Founder of CAPTURED Singapore
#InsideCAPTURED is an ongoing series which showcases the team behind CAPTURED and behind-the-scenes of the team at work. We kick off the series with a chat with Edwin, founder of CAPTURED, on why he started it, and what his aspirations for the collective are.
What is the story behind Captured and how has the journey been so far?
In 2011, I had returned from Nepal, where I had freelanced as a documentary photographer for two years. Starting afresh in Singapore wasn’t easy, despite five years of national press experience and two international awards under my belt. The business of photography is quite different from other aspects of photography. You need to understand what a client needs, what is a fair market rate to quote, and also, how to deliver your services. In the first place, you need to figure out how to land clients! This can be very scary, especially for newcomers.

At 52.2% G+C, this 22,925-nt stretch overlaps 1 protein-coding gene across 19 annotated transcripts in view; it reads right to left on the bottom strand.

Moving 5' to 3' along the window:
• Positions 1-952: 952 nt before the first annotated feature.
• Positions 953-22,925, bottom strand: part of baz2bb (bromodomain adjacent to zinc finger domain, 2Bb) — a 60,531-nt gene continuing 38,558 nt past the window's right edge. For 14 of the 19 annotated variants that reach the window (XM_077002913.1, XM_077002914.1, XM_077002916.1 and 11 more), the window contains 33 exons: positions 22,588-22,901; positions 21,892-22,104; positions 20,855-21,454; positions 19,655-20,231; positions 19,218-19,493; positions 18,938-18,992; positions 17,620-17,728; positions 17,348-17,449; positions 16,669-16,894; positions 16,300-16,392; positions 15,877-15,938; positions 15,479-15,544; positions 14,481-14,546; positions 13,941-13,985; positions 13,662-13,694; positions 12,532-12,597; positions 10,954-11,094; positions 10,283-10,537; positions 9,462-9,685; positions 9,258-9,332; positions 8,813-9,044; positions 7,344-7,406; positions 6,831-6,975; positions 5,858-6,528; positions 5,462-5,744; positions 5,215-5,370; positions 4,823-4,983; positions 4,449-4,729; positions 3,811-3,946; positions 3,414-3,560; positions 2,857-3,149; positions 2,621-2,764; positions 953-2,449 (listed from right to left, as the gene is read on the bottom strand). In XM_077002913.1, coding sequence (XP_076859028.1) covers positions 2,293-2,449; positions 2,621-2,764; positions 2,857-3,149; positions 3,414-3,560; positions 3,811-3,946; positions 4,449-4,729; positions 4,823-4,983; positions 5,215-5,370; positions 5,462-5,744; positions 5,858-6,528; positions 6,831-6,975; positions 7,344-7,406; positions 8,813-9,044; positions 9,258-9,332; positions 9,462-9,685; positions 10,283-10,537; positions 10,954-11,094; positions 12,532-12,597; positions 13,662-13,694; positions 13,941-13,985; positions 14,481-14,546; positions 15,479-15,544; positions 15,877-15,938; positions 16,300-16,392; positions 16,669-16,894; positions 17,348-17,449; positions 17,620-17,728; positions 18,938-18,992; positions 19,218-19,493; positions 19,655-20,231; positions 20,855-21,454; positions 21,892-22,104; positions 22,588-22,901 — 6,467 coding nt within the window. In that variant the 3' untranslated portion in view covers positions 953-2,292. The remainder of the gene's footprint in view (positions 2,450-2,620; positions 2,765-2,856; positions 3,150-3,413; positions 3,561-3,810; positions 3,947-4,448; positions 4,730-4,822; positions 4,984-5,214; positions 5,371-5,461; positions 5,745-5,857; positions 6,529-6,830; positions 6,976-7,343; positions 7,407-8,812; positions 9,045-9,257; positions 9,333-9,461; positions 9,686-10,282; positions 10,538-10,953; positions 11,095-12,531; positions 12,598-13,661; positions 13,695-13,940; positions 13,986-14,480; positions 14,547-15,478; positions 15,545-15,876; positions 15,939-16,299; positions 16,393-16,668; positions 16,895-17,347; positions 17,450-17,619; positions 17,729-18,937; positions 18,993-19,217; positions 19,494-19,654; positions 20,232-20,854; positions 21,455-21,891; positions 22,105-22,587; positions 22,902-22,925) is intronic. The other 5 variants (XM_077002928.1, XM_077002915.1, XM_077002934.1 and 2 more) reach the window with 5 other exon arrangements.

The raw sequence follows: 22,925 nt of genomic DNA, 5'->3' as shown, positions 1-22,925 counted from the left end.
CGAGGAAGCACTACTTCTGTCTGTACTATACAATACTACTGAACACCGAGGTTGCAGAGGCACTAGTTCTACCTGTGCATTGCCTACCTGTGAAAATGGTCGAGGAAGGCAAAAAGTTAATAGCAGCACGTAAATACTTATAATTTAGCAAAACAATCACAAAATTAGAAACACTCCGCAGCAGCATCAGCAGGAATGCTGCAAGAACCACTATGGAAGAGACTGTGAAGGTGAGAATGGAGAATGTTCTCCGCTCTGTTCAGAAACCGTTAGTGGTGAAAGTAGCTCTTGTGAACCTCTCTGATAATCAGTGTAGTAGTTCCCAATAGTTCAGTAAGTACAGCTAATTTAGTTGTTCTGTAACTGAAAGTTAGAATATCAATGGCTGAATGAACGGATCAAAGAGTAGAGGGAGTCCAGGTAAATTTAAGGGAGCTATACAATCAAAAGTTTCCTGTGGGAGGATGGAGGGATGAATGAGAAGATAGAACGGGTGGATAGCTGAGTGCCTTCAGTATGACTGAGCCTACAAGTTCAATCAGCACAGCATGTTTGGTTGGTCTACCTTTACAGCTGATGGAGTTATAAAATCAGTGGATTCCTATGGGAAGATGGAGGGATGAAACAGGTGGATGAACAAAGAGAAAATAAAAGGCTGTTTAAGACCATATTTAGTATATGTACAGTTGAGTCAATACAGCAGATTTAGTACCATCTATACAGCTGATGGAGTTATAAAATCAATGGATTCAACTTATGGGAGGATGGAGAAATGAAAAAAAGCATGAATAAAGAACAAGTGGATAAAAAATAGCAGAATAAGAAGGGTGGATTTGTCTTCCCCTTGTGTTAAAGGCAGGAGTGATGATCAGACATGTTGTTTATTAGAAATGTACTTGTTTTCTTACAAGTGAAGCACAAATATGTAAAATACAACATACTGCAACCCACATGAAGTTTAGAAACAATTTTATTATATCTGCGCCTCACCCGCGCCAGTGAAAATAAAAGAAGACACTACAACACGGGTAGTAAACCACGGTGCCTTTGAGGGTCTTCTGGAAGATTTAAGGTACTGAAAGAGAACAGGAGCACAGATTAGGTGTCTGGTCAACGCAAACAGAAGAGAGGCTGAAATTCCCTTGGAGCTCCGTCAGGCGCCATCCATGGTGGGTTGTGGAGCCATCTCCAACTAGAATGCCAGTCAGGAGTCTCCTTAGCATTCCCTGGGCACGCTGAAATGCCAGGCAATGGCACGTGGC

"Life as a freelance photographer working alone can be debilitating for the soul, and I wanted to find kindred spirits who shared my passion in visual storytelling.
I must confess that I was lucky. After covering the General Elections of 2011 as a personal project, my photographs went viral on social media and suddenly clients came and ask me to shoot corporate projects in black-and-white documentary style. That was a turning point, and business slowly picked up, with one project leading to another.